Major portions of the liquid nitrogen system at a Gainesville, GA poultry plant were installed weeks before a line ruptured on January 28 killing six people and hospitalizing 12 others. Transcripts of 911 calls published by 11alive.com reveal the horror and chaos that unfolded that morning when, shortly after 10 a.m., a liquid nitrogen line burst on Line 4 in Plant 4 of Foundation Food Group, formerly Prime Pak Foods.

One hundred and thirty people were evacuated from the plant located at 2076 Memorial Park Road. Now they are struggling to cope with their shared trauma while providing comfort to the grieving families of their co-workers.

Liquid nitrogen is used to flash-freeze poultry. To be kept in a liquid state, nitrogen must be stored at a temperature of -320˚ F. Above this temperature, nitrogen becomes a gas. When it converts from liquid to gas, it expands 695 times in volume and can dramatically reduce oxygen levels. So, a ruptured line poses two immediate risks for anyone nearby, cryogenic burns and asphyxiation. All of the people who were hospitalized were experiencing respiratory distress. Three of them remain in critical condition.

The day after the incident, the Hall County Sheriff’s office released the names of the six employees who died.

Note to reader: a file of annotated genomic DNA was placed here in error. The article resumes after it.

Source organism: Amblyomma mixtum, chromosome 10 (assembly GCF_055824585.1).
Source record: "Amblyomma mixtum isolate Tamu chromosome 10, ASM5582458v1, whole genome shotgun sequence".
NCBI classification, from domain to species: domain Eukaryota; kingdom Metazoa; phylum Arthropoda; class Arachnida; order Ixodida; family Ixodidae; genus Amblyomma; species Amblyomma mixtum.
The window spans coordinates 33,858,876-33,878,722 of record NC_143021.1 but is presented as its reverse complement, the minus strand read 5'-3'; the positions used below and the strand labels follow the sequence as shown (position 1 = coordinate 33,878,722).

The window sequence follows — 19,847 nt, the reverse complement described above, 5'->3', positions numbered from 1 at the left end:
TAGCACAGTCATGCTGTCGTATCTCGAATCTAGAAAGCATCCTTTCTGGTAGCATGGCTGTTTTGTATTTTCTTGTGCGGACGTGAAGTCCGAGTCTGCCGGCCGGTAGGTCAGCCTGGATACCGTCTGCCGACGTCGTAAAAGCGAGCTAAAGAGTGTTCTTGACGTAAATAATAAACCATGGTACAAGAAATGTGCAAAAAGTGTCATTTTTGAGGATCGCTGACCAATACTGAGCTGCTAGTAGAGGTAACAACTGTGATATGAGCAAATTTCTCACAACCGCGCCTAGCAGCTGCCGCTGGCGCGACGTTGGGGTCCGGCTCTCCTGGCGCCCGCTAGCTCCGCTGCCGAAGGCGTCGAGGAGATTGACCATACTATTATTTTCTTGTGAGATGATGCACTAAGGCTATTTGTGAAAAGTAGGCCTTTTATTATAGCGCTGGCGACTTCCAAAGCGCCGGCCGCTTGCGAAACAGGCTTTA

• Jose DeJesus Elias-Cabrera, 45, of Gainesville
  • Corey Alan Murphy, 35, of Clermont
  • Nelly Perez-Rafael, 28, of Gainesville
  • Saulo Suarez-Bernal, 41, of Dawsonville
  • Victor Vellez , 38, of Gainesville
  • Edgar Vera-Garcia, 28, of Gainesville

In a January 30 press conference, U.S. Chemical Safety Board Chairman and CEO Katherine A. Lemos, Ph.D, who is part of a team investigating the incident, said major portions of the liquid nitrogen system at Foundation Foods were installed four to six weeks before the deadly incident.

The system consists of two parts: holding tanks on the exterior of the building and cryogenic distribution system on the inside of the plant. So far, the CSB has been able to determine that Messer, which has U.S. headquarters in Bridgewater, NJ, and describes itself as “the largest privately-owned industrial gases company,” supplied the exterior tanks. Each day, two or three 18-wheelers roll in to fill the tanks for Plant 4, Lemos said. After learning of the leak, a Foundation Foods maintenance employee ran to shut the valves to those tanks likely saving some lives.

The CSB has not yet been able to determine which company supplied the cryogenic distribution system or whether the equipment was new or refurbished, Lemos said. The team is also working to discover why tools were found on the ground near the equipment, she said.

A review of OSHA inspections past safety violations at the plant. Between 2015 and 2019, the company was cited with 26 safety violations. Twice in 2017, these violations were associated with injuries that resulted in amputations. OSHA conducted two inspections in 2020, one of which occurred in late December.  Details, including any potential violations, have not been added to those records yet.

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